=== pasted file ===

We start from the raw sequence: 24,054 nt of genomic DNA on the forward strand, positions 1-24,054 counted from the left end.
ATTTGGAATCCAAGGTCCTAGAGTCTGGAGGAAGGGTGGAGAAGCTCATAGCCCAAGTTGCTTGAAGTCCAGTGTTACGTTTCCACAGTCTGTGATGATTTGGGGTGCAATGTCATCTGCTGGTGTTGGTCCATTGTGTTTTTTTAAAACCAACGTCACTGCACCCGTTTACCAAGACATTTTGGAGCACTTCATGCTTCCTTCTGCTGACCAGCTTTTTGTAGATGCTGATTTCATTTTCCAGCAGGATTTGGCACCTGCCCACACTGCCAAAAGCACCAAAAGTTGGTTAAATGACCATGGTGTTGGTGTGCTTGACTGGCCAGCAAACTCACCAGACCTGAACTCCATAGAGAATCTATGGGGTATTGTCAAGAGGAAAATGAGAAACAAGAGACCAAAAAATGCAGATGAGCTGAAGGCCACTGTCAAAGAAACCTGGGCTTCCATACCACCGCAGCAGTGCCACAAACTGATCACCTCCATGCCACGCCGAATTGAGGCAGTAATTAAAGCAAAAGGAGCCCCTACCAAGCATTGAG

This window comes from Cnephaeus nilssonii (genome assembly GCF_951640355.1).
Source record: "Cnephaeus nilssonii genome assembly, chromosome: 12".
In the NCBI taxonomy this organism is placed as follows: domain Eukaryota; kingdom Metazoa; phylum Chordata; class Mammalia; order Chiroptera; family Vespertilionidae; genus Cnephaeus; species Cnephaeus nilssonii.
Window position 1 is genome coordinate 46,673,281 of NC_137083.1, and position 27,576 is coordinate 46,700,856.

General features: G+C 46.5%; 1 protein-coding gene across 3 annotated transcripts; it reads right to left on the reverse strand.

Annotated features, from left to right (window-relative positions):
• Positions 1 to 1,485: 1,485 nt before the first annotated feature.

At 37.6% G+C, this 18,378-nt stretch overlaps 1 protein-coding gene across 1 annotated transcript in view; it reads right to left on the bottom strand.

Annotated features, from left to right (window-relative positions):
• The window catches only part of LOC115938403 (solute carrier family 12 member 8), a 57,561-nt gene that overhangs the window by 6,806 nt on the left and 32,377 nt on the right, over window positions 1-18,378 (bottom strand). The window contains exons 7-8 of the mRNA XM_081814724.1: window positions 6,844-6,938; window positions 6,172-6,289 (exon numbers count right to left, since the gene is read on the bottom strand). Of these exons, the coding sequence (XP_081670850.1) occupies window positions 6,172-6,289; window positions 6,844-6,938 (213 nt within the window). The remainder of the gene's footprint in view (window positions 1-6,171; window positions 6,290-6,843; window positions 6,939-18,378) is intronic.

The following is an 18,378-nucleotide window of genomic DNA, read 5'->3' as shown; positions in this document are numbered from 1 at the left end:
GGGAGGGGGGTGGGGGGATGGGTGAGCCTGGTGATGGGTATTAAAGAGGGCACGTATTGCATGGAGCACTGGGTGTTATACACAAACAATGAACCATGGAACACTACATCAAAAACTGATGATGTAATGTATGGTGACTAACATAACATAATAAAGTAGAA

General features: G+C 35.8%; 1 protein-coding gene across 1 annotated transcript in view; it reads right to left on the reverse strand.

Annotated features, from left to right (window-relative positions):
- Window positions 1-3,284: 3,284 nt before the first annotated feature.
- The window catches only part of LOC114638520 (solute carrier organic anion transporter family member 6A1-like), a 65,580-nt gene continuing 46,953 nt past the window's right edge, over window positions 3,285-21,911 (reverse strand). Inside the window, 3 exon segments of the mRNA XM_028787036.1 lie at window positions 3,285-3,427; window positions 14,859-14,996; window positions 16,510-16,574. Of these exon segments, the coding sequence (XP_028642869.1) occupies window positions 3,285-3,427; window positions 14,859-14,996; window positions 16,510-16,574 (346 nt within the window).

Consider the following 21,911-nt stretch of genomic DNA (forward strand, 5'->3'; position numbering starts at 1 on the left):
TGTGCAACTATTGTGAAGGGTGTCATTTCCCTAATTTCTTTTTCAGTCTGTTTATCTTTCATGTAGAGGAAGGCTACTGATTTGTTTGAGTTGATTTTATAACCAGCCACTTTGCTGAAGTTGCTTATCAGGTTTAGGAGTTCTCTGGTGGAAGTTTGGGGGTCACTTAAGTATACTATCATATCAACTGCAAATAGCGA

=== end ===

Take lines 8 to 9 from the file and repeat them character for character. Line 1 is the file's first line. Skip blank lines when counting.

Annotated features, from left to right (window-relative positions):
• Positions 1 to 1,485: 1,485 nt before the first annotated feature.